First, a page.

Paper or plastic?
By Shari Friedel
PCP Production Mgr
I really hate what we humans are doing to the earth.
The list of endangered animals grows each year. Elephants are disappearing at the hands of poachers, for their ivory. Other beautiful creatures are hunted for their skins. Garbage is being dumped into waters with no regard for the animals that call it home.
There are things we can do to at least slow the pollution process. It all comes down to reduce, reuse and recycle. Here’s an additional thought: refuse...as in refuse to purchase things we really don’t need. Most of us, myself included, have an overabundance of “stuff.”
I just finished reading a book about a pioneer family living in the late 1800s. Many people at that time survived on the most basic possessions: a tiny cabin, a wardrobe consisting of one Sunday outfit and another for the rest of the week; a bed, table and chairs, a few dishes and not much else. Not that I would want to go back to that kind of bare bones existence, but there has to be a happy medium between that and today’s excesses.
For every single item we consider purchasing, we should be mindful of the consequences. Ask, “Do I really need this?” and, “Is the packaging reusable or recyclable?”
We make choices at the grocery store every day—paper or plastic. There are arguments on both sides as to which is “greener.”
The best choice may be reusable shopping bags. I own several of these, and sometimes I even remember to bring them along when I go to the store. In honor of Earth Day, April 22, I’m resolving to do better.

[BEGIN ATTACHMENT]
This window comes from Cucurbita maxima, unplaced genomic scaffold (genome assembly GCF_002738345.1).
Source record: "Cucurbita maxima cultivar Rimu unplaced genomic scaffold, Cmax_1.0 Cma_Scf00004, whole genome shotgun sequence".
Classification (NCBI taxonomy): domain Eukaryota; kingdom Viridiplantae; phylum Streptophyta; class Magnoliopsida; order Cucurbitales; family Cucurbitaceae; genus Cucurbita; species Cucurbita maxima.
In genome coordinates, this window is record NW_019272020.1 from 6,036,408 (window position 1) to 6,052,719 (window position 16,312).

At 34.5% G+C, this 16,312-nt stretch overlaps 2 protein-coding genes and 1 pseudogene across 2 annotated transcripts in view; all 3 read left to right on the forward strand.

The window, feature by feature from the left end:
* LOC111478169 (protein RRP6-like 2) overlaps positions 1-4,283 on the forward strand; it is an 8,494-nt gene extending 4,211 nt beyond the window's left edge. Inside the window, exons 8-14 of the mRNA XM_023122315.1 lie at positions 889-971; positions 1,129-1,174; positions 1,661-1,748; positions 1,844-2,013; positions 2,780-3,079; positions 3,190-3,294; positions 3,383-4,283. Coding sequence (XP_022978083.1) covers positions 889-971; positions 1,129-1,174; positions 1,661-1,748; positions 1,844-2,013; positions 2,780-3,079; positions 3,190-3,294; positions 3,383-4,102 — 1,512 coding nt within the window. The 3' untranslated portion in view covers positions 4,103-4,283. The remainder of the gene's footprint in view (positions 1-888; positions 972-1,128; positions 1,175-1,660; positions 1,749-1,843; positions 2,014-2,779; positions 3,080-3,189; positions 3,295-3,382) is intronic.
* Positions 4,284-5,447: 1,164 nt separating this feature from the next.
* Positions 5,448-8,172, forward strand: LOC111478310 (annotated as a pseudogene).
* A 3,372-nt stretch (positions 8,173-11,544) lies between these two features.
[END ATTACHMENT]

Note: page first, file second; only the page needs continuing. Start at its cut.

I recently learned from a news show segment that it’s been predicted that in just a few decades, there will be more pieces of plastic in the ocean than fish! My first reaction to this was, “Someone needs to do something...”
Well, here’s someone who is doing something. Joel Sartore, who happens to be from Nebraska, and is a contributing photographer for National Geographic, has compiled a collection of animal photographs he calls “Photo Ark.” As Noah collected animals in his ark to save before the first destruction of the earth, Sartore has made it his life’s work to gather photos to impress upon people the beauty of earth’s creatures, and create awareness of the plight of some of the endangered species. Each photo has a simple black or white background, with full focus on the details of the animal.
Residents of Perkins County and beyond have the unique opportunity to see a portion of Sartore’s collection at our very own Meadowlark Gallery on main street in Grant, thanks to the efforts of Gallery Manager DeeAnn Tatum, and funds from dedicated donors. The collection, on loan by the Museum of Nebraska Art in Kearney, is on display during April and May. The gallery is open Friday and Saturday evenings from 6-8 p.m. and noon-1 on Tuesdays and Thursdays. Go on down and revel in nature’s beauty!